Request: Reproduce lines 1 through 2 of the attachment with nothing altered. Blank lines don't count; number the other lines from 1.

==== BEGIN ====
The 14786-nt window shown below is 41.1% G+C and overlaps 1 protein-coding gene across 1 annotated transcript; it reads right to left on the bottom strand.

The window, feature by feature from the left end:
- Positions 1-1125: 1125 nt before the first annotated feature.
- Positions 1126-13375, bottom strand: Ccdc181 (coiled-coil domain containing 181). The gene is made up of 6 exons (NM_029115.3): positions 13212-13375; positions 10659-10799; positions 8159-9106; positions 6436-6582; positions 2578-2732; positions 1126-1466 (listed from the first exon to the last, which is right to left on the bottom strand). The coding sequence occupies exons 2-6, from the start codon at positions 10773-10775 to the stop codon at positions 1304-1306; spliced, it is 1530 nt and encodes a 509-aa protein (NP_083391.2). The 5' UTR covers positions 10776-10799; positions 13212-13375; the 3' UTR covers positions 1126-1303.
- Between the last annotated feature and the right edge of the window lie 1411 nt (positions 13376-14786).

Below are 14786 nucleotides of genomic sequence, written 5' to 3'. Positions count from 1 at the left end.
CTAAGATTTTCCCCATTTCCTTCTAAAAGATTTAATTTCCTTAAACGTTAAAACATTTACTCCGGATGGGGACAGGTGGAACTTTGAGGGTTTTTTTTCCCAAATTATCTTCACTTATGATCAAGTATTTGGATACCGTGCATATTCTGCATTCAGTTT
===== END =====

The 14786-nt window shown below is 41.1% G+C and overlaps 1 protein-coding gene across 1 annotated transcript; it reads right to left on the bottom strand.

The window, feature by feature from the left end: